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The Deathbed Playboy
Philip Dacey




Eastern Washington University Press
1999 • 88 pp. 6 x 9"
Poetry / Poetry - American

List $14.00, Web $8.40 Paperback, 978-0-910055-47-5



A collection of poetry by Philip Dacey.

Once described by Dave Smith as "a one-man symphony," Dacey here ranges widely in tones, strategies, and forms, a diversity appropriate for one who characteristically mediates on American identity. In these poems, Dacey winds together many strands—our national pop culture, the vagaries of human discourse, death, and sexuality—and frames them in a narrative as comic as it is plangent.

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Endorsements:

"Dacey plays, as Frost would have it, for mortal stakes. I love his unsolemn seriousness and his rangy wit."—Stephen Dunn

"A poetic version of Raymond Carver, Dacey sees in painful difficulties the wonder of compensation. His poems are letters addressed to God about the problematical nature of salvation."—Frank Allen, American Book Review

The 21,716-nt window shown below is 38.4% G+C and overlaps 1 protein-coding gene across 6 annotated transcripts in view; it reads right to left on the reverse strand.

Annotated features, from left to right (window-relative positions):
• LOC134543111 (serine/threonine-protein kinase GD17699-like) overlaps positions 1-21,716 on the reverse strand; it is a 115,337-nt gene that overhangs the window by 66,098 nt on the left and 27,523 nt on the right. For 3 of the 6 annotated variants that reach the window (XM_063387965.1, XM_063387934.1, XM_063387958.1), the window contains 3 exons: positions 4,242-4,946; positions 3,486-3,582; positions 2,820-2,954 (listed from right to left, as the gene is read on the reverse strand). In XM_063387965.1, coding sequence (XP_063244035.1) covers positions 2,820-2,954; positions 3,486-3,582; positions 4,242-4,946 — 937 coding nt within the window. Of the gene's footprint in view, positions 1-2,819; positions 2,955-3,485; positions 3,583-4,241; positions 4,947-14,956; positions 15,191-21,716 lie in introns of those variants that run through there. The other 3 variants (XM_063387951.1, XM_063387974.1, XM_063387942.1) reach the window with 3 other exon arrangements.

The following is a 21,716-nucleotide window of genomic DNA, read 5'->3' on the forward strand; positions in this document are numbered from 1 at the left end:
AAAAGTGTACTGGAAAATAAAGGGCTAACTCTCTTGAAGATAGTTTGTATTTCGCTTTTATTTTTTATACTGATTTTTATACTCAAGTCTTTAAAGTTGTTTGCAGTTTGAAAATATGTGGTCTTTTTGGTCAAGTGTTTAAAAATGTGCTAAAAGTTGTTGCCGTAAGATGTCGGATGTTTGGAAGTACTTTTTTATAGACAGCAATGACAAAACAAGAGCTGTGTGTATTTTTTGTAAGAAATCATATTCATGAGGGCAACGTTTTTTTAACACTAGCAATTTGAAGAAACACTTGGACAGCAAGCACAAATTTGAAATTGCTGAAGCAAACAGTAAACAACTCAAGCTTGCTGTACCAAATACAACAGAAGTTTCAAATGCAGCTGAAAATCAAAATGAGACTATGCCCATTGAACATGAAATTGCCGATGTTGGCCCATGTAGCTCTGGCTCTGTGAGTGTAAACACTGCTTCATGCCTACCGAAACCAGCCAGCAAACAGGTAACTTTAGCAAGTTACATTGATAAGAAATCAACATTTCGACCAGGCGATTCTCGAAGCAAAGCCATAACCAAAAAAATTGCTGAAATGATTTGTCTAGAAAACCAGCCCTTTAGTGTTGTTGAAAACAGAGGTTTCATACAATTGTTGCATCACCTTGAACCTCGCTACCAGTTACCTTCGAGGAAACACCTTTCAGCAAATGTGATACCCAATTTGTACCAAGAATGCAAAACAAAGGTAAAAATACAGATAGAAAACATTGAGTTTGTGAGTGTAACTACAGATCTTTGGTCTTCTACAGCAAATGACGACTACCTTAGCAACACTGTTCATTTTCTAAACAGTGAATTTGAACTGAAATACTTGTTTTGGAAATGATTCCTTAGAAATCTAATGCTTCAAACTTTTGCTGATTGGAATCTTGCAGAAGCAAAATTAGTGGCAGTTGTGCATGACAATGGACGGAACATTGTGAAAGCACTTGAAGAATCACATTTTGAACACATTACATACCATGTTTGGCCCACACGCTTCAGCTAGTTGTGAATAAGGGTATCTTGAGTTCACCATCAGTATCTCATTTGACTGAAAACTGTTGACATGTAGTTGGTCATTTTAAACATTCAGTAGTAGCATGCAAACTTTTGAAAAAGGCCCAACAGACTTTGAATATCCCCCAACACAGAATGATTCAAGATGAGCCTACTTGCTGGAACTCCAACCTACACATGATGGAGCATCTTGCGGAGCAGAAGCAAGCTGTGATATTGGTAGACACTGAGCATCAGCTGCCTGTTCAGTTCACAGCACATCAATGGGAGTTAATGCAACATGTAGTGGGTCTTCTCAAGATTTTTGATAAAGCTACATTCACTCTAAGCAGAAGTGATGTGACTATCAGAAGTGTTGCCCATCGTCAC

PHILIP DACEY's five previous books of poetry include The Boy Under the Bed (The Johns Hopkins U. Press, 1981) and The Man with Red Suspenders (Milkweed, 1986). He co-edited Strong Measures: Contemporary American Poetry in Traditional Forms (HarperCollins, 1986). The latest of his many chapbooks is What's Empty Weighs the Most: 24 Sonnets (Black Dirt Press, 1997). Widely published in periodicals and anthologies, he teaches at the Minnesota State University in Marshall. Awards include two NEA fellowships, two Pushcart Prizes, Bush and Loft-McKnight fellowships, and a Fulbright Lectureship in Yugoslavia, as well as prizes from Poetry Northwest, Yankee, Prairie Schooner, Flyway and The Nebraska Review.






Sun, 13 Apr 2014 17:13:34 -0500